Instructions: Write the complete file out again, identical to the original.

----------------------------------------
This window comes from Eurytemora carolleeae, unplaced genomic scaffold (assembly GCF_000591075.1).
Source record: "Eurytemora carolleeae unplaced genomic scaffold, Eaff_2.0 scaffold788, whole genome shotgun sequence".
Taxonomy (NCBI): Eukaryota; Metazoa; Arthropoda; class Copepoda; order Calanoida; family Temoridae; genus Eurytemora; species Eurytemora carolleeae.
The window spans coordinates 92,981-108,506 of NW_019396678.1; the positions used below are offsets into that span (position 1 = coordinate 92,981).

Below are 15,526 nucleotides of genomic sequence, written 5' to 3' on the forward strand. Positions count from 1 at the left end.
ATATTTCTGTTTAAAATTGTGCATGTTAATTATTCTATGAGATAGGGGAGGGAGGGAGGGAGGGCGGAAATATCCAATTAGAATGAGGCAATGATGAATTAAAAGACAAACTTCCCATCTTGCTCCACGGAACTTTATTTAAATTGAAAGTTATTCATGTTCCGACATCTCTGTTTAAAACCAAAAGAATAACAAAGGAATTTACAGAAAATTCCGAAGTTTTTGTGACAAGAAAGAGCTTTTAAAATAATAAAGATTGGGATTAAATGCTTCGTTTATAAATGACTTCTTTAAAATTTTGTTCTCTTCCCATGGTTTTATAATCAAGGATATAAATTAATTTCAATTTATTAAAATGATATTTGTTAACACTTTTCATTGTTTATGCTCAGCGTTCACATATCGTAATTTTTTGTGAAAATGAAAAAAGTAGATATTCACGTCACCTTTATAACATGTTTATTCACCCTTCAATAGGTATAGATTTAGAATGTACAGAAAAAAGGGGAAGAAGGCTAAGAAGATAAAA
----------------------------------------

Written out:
This window comes from Eurytemora carolleeae, unplaced genomic scaffold (assembly GCF_000591075.1).
Source record: "Eurytemora carolleeae unplaced genomic scaffold, Eaff_2.0 scaffold788, whole genome shotgun sequence".
Taxonomy (NCBI): Eukaryota; Metazoa; Arthropoda; class Copepoda; order Calanoida; family Temoridae; genus Eurytemora; species Eurytemora carolleeae.
The window spans coordinates 92,981-108,506 of NW_019396678.1; the positions used below are offsets into that span (position 1 = coordinate 92,981).

Below are 15,526 nucleotides of genomic sequence, written 5' to 3' on the forward strand. Positions count from 1 at the left end.
ATATTTCTGTTTAAAATTGTGCATGTTAATTATTCTATGAGATAGGGGAGGGAGGGAGGGAGGGCGGAAATATCCAATTAGAATGAGGCAATGATGAATTAAAAGACAAACTTCCCATCTTGCTCCACGGAACTTTATTTAAATTGAAAGTTATTCATGTTCCGACATCTCTGTTTAAAACCAAAAGAATAACAAAGGAATTTACAGAAAATTCCGAAGTTTTTGTGACAAGAAAGAGCTTTTAAAATAATAAAGATTGGGATTAAATGCTTCGTTTATAAATGACTTCTTTAAAATTTTGTTCTCTTCCCATGGTTTTATAATCAAGGATATAAATTAATTTCAATTTATTAAAATGATATTTGTTAACACTTTTCATTGTTTATGCTCAGCGTTCACATATCGTAATTTTTTGTGAAAATGAAAAAAGTAGATATTCACGTCACCTTTATAACATGTTTATTCACCCTTCAATAGGTATAGATTTAGAATGTACAGAAAAAAGGGGAAGAAGGCTAAGAAGATAAAA